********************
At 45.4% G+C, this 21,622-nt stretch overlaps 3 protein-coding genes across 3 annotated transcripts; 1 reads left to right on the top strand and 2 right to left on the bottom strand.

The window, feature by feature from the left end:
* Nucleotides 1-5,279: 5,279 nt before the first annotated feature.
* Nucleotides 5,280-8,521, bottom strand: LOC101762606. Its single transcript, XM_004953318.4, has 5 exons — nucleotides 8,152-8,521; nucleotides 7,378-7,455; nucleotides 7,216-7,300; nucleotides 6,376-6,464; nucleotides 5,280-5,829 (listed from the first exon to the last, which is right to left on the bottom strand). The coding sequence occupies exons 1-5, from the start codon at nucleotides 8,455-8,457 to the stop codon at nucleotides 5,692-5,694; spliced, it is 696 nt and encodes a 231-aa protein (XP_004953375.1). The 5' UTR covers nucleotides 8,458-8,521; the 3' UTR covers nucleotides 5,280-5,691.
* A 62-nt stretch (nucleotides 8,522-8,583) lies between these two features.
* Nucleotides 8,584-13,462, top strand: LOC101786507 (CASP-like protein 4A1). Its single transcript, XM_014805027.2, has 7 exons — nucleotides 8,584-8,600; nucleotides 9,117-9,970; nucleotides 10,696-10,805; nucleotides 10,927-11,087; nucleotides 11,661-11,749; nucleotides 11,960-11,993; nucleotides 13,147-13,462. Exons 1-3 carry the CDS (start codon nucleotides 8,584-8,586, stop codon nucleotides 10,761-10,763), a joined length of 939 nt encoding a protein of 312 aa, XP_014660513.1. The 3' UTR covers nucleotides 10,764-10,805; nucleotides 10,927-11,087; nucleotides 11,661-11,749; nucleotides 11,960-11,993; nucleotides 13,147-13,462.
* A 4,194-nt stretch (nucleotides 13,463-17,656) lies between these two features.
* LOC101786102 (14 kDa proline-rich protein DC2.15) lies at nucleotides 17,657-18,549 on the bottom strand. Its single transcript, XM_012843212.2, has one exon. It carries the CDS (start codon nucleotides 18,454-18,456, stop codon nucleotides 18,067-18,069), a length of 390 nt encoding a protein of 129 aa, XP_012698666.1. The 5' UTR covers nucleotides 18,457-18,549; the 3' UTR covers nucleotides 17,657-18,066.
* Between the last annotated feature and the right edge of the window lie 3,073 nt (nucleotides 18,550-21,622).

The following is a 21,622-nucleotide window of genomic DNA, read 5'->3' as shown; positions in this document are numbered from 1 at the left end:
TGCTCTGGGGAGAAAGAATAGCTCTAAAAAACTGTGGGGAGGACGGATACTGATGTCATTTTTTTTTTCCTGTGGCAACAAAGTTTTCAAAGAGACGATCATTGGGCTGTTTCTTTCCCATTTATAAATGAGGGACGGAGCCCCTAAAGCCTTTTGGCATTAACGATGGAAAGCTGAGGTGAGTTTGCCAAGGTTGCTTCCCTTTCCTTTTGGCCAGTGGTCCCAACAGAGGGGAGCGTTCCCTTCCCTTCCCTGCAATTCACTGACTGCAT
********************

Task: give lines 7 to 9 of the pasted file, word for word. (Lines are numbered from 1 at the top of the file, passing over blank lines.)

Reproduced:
* A 4,194-nt stretch (nucleotides 13,463-17,656) lies between these two features.
* LOC101786102 (14 kDa proline-rich protein DC2.15) lies at nucleotides 17,657-18,549 on the bottom strand. Its single transcript, XM_012843212.2, has one exon. It carries the CDS (start codon nucleotides 18,454-18,456, stop codon nucleotides 18,067-18,069), a length of 390 nt encoding a protein of 129 aa, XP_012698666.1. The 5' UTR covers nucleotides 18,457-18,549; the 3' UTR covers nucleotides 17,657-18,066.
* Between the last annotated feature and the right edge of the window lie 3,073 nt (nucleotides 18,550-21,622).